Ferdinand Marcos was a corrupt leader. He was president of the Philippines for twenty years (for two terms), from 1965 to 1986. [1] After World War II, Ferdinand Marcos emerged from World War II with the reputation of being the greatest Filipino resistance leader of the war and the most decorated soldier in the U.S. Armed forces. [2] Before being president of the Philippines, Marcos had been the leader of the Ang Maharlika. The Ang Maharlika was a secret resistance that Ferdinand Marcos had created. It was said that this secret resistance was made up of spies and revolutionaries (assassins), in actually, the resistance consisted of counterfeiters, thieves, and gunmen. The Ang Maharlika was a guerilla force in northern Luzon. As president Marcos excelled in achieving infrastructure development along with international diplomacy; however despite these great achievements he, along with his administration, was extremely authoritarian, corrupt; they were also politically repressive, and they also violated human rights.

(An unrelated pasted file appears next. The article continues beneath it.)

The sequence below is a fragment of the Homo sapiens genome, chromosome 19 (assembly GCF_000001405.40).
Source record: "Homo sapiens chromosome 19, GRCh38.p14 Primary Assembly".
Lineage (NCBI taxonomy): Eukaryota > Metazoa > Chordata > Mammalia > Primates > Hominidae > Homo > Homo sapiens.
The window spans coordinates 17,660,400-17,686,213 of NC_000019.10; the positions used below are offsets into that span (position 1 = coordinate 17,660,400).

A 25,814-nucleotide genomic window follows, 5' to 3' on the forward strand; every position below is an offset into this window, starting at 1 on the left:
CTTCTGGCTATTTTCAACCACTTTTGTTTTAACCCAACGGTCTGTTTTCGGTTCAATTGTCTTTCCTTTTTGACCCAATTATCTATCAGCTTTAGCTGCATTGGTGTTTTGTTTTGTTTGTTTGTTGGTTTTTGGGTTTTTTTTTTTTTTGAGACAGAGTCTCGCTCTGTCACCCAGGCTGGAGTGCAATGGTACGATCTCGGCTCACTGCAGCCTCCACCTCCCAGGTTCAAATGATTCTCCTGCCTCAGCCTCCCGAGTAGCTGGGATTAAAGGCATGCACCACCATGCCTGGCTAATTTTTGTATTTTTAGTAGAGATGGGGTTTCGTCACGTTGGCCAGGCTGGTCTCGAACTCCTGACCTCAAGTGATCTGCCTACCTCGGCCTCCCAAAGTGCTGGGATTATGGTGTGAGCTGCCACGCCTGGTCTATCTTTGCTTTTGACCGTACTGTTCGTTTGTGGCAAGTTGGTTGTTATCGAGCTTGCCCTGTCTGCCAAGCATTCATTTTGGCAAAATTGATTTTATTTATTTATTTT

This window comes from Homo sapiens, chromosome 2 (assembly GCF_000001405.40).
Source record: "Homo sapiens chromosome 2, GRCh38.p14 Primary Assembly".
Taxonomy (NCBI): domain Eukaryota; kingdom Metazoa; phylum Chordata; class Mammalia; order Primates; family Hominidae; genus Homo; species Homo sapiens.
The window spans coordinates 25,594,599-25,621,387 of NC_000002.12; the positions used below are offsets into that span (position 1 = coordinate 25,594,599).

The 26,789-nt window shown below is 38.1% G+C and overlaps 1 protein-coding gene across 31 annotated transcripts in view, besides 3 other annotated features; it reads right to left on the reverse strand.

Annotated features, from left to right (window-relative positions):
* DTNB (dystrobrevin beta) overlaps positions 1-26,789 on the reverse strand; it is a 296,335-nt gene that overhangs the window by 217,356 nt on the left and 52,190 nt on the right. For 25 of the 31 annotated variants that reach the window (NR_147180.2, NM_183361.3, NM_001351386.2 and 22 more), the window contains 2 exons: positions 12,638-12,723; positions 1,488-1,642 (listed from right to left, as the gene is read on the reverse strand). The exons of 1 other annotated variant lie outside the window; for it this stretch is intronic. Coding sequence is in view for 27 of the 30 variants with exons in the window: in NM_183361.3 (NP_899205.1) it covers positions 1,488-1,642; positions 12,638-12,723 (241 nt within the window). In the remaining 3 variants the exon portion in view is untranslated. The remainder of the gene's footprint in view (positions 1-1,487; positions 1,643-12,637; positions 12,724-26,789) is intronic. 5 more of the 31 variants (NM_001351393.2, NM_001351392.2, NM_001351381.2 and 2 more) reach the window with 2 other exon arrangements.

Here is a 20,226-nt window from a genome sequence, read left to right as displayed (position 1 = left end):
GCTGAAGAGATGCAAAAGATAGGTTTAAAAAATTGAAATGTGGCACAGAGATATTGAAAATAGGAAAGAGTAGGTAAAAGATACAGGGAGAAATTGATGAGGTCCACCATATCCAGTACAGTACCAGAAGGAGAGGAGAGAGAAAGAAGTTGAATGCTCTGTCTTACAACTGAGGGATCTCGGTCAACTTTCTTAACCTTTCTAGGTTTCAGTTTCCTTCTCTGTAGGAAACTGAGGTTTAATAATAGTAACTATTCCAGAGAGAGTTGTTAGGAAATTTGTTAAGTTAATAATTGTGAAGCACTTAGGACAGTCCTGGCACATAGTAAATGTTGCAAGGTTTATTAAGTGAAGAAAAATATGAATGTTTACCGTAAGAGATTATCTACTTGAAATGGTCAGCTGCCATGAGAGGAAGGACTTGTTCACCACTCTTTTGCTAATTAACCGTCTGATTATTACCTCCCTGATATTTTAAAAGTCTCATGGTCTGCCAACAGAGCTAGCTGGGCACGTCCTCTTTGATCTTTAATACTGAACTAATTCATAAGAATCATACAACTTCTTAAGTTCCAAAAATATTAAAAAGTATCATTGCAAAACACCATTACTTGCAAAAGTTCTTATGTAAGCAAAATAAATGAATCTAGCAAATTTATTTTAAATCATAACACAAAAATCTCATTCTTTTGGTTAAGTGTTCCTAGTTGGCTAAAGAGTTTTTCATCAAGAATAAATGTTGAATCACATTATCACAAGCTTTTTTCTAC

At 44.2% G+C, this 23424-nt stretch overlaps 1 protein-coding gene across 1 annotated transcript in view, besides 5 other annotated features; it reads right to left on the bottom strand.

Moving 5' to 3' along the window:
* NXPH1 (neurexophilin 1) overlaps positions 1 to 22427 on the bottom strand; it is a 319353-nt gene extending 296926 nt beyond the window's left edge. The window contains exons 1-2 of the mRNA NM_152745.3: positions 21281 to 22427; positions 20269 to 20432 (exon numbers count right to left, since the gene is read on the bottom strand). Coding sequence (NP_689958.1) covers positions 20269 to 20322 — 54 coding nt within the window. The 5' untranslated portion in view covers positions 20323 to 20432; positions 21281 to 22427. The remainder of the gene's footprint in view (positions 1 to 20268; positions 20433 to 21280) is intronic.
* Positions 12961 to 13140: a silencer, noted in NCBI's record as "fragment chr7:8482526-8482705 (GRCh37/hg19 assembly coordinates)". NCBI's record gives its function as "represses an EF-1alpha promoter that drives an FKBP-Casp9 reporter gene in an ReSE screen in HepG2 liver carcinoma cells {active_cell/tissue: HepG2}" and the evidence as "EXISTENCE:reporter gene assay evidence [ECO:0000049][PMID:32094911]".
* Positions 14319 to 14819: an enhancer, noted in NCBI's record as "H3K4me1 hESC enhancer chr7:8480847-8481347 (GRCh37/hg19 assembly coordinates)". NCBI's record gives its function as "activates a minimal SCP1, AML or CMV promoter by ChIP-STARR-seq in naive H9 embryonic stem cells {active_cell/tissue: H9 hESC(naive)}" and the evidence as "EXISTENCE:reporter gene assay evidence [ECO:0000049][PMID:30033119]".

In 1983, Benigno Aquino Jr., a senator and governor of Tarlac who opposed Marcos, was assassinated due to a gunshot to his head. President Marcos, along with the rest of his government, was involved in the assassination. This assassination became the catalyst of the People Power Revolution. From 1972 up through 1981, Marcos’ government passed a martial law that repressed the people’s freedom. He claimed that it was to create “New Society” based on new social and political value. Despite the law’s success in reducing crime, it frightened any political opponents causing them to go into exile. The same goes for the rest of the people. They could not have a say in anything. Things were about to change for the better once Ferdinand Marcos was exiled.